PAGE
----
As mentioned above, Hammer distinguishes the essays in Kafka's Trial from previous Kafka criticism in terms that I described as a criterion for philosophical criticism, namely the articulation of Kafka's employment of literary devices to enrich, explore, or elucidate philosophical themes. Measured against this criterion, the nine essays fall neatly into three categories: three that are unqualified successes, three that are partial successes, and three that are failures. Rush, Gibson, and Richter all clearly succeed. In each case, there is a literary device or a combination of literary devices (the parable, the inseparability of critical form and ethical content, and the relationship between the literal and the figural respectively) that performs the work of philosophy (defining human being in Rush and reconstituting philosophical criticism in Gibson and Richter). As such, all three essays are paradigmatic examples of philosophical criticism. Macdonald, Fuchs, and Hammer seem to meet the criterion partially. In their respective explorations of estrangement, dyschronia, and unintelligibility in The Trial, they exhibit insight and rigour in exegeses that offer more than mere interpretations of the novel. The philosophical significance of these explorations is not entirely clear, however, as Hammer's essay shows. Although his contribution is the most philosophical of the three, drawing on the work of Ludwig Wittgenstein and Cavell, the philosophical argument is pressed into the service of literature, in order to establish Kafka as a (literary) modernist.
Gordon, Caygill, and Goodstein all fail to meet the criterion. Gordon and Caygill's essays are both interpretations of The Trial, and while the former's is fascinating, the extended engagement with Adorno's philosophical criticism does not elevate the essay above the level of interpretation. In contrast, while Caygill's method -- the comparison and contrast of related documentary and fiction -- is innovative, his conclusion is unconvincing ; and there are times when his argument slips between the portrait as series and the landscape as series (aside from which, one might argue that neither constitutes a series). Goodstein's essay neither examines the relation between literary device and philosophical theme nor provides an interpretation of what she calls the 'not-quite-a-novel' (p.263). Instead, she presents a literary history of Benjamin's reception of the work and of Kafka's influence on Benjamin, which will no doubt be of great interest to Benjamin and Kafka scholars but cannot be considered philosophical criticism by any stretch of the imagination. My insistence on measuring the essays against Hammer's criterion -- or perhaps my interpretation of his classification as a criterion -- may well be considered uncharitable. My reasons for doing so are twofold. First, Hammer's classification is consistent with the clarity, logic, and precision characteristic of philosophical criticism and thus exemplary of that tradition. Second, Hammer's classification foregrounds the main problem with philosophical criticism, identified by Zamir as its limited impact on literary theory.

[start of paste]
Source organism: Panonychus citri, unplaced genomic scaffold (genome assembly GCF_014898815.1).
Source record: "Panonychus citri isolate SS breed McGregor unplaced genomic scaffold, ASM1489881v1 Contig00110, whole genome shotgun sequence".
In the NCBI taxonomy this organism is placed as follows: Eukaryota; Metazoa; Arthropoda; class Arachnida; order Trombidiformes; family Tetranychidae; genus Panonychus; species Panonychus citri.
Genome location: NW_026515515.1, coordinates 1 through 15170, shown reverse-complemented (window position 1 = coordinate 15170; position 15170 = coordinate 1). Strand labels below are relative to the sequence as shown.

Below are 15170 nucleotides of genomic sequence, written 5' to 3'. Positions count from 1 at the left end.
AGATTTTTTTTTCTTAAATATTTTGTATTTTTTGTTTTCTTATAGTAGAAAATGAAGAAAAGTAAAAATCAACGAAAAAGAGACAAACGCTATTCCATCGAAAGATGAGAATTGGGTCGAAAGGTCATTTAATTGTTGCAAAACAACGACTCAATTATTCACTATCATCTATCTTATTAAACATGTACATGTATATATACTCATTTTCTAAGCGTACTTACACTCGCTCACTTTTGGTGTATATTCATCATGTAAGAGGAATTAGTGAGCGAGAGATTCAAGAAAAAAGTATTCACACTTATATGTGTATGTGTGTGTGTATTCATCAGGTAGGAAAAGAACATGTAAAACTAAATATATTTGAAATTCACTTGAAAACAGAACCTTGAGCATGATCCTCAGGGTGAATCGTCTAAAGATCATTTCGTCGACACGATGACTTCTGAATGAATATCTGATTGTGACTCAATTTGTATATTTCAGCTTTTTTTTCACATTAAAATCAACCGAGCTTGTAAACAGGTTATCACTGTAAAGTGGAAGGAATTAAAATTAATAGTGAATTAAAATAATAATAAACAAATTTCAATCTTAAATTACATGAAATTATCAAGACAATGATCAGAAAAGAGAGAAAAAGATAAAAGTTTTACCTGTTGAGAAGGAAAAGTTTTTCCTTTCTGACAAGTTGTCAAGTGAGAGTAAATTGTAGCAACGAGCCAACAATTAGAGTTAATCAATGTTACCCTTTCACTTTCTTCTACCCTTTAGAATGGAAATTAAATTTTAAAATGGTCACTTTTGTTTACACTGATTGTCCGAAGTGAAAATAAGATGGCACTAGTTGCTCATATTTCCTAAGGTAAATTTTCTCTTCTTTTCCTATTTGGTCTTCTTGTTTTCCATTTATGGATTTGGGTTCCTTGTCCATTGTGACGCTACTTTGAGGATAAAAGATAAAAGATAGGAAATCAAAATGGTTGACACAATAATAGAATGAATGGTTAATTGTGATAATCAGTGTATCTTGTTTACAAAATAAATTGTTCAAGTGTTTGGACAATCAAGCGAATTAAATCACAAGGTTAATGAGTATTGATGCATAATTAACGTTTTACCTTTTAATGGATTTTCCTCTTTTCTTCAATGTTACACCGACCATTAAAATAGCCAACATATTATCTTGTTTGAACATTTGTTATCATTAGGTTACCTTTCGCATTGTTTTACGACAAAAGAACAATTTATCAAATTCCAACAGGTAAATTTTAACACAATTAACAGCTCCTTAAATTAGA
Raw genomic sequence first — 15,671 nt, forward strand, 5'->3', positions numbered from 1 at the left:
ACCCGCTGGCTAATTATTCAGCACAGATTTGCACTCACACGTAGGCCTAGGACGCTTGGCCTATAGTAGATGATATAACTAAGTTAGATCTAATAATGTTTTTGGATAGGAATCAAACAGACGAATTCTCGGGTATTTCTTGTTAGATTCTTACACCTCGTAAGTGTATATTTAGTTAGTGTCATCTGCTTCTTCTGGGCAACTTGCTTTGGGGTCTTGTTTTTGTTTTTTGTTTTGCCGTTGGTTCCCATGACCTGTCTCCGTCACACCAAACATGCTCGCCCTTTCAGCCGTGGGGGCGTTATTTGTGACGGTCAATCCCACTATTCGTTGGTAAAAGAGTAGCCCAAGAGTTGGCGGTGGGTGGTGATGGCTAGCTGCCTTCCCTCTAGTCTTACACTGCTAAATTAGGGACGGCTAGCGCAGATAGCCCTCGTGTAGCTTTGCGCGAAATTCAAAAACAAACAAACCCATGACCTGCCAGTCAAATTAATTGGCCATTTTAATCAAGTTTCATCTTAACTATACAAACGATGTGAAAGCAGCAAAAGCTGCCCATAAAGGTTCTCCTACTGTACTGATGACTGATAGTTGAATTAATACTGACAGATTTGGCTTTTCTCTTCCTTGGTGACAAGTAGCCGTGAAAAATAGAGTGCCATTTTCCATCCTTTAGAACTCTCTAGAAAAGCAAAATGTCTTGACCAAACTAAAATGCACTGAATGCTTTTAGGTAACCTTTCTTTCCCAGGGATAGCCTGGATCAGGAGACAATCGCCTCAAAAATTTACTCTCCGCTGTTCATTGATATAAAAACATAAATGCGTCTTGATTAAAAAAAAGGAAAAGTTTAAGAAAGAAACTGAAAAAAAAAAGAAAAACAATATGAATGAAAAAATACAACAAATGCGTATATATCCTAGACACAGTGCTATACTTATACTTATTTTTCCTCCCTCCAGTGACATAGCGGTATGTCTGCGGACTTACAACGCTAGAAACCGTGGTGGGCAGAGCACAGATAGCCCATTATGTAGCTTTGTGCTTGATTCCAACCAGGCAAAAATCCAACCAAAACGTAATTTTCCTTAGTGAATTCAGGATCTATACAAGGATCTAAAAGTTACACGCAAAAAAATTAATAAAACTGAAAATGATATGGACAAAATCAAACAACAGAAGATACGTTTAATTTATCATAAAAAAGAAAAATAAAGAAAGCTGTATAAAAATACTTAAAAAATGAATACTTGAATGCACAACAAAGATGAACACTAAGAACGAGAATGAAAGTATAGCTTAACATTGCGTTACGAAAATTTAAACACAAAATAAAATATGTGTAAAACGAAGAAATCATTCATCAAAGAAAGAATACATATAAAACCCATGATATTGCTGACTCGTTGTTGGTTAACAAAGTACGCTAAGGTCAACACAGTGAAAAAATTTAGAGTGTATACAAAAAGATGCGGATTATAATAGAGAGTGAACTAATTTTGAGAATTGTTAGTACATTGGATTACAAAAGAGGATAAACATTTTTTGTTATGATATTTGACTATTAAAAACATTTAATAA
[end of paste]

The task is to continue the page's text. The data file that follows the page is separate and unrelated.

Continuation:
In order to be taken seriously in the way that Gibson suggests, philosophical criticism must do something more than provide a set of different interpretations of works; and Hammer describes this something more in terms of literary form and philosophical content, specifically how the former shapes the latter. The focus on form (or, if one prefers, the relationship between form and content) distinguishes philosophical criticism from the naïve ethical criticism of which Gibson disapproves and places the former firmly within the purview of literary criticism. In other words, by their focus on how literary form shapes philosophical content, authors such as Rush, Gibson, and Richter achieve two separate aims: (a) they bring philosophers to literature, in this case to The Trial, in search of ways to overcome the limits of the argumentation with which they are already familiar; and (b) they bring literary critics to philosophical criticism, introducing that criticism to the institution of literature, which is where it belongs. Hammer's classification is so pertinent to both the existence and the value of philosophical criticism that it serves as a criterion for membership in this tradition. A criterion both permits and prohibits admission, however, and my only substantial criticism of the anthology is that the essays do not all belong to the tradition of philosophical criticism. Notwithstanding, the work is an excellent resource for the interdisciplinary audience at which is aimed, students and scholars in the fields of literary aesthetics and modernist literature, and a strong addition to Oxford's Studies in Philosophy and Literature.
 Tzachi Zamir, Double Vision: Moral Philosophy and Shakespearean Drama (Princeton University Press, 2007), 47.
 I offer a similar critique in: Rafe McGregor, "A Critique of the Value Interaction Debate," British Journal of Aesthetics 54 (2014), 449-466.
 I discuss the relationship between form and content in literary representation in detail in: Rafe McGregor, The Value of Literature (Rowman and Littlefield, 2016).